Faithful Interpretation: Reading the Bible in a Postmodern World. By A. K. M. Adam. Minneapolis, Minn.: Fortress Press, 2006. ix + 195 pp. $20.00 (paper).
This book is a collection of essays written by A. K. M. Adam between 1990 and 2004, with an epilogue presented as a paper at the annual meeting of the Society of Biblical Literature in 2005 and an introduction written for this collection. I have long been familiar with Adam's seminal writings on postmodern biblical criticism, but I was not familiar with his writings on theological interpretation of the Bible. While this book is not an introduction to postmodern biblical criticism or theological interpretation of the Bible, for readers who have some previous knowledge of these topics it is a stimulating exploration of the ways in which the two might be brought into fruitful engagement with each other.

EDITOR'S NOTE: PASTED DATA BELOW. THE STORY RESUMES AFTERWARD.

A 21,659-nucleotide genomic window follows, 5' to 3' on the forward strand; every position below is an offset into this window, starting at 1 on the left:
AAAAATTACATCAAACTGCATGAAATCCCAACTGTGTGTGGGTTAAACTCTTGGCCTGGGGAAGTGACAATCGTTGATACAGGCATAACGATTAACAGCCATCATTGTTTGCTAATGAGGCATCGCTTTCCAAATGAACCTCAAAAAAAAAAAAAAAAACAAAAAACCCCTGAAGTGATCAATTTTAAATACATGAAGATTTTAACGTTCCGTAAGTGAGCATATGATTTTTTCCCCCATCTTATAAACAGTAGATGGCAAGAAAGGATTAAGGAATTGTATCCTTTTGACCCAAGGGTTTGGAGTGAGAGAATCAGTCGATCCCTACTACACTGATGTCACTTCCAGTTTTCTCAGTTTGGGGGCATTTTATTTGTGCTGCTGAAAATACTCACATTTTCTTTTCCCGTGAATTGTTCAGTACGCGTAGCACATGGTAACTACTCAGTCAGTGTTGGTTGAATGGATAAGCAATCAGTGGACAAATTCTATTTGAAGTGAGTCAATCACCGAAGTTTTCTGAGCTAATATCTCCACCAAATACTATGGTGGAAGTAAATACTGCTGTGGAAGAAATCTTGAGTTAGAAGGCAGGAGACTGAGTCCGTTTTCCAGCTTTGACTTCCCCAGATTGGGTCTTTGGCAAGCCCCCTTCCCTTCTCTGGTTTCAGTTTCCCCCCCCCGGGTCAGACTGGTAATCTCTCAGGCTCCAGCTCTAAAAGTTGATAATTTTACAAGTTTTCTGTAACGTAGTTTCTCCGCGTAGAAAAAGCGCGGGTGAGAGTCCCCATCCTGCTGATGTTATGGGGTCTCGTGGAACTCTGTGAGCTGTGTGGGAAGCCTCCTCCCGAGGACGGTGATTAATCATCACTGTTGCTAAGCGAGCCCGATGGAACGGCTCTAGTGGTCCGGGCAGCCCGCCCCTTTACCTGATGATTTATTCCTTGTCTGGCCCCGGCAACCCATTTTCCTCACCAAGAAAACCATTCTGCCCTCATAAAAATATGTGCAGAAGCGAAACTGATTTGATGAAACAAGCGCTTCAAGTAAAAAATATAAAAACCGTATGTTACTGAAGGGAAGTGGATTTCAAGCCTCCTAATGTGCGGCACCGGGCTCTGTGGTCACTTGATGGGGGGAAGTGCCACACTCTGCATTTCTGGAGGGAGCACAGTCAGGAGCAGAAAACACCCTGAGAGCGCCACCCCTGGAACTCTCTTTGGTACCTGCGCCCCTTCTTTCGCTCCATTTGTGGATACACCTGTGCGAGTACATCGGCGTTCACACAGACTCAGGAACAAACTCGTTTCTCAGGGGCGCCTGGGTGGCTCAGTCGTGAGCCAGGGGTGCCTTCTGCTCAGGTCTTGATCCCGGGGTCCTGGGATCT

In his introduction, Adam describes his work less as "a discovery of something new than a critical reappropriation of ways that faithful readers have interpreted Scripture and sought to direct their hearts and souls and minds and strength toward loving God more truly" (p. 18). Adam sees in postmodern biblical criticism possibilities for critically re-engaging particular readings of the Bible and particular ways of reading the Bible that have been marginalized by the claim of historical criticism to primacy in biblical interpretation. To the challenges posed by these readings, Adam adds a persuasive critique of the claims both that historical criticism is necessary to protect "Christological orthodoxy" (chap. 2) and that historical criticism can guarantee that interpretations of the Bible will be ethical (chap. 3).
In a particularly thought-provoking essay, Adam calls the faithful to take responsibility for their imitation …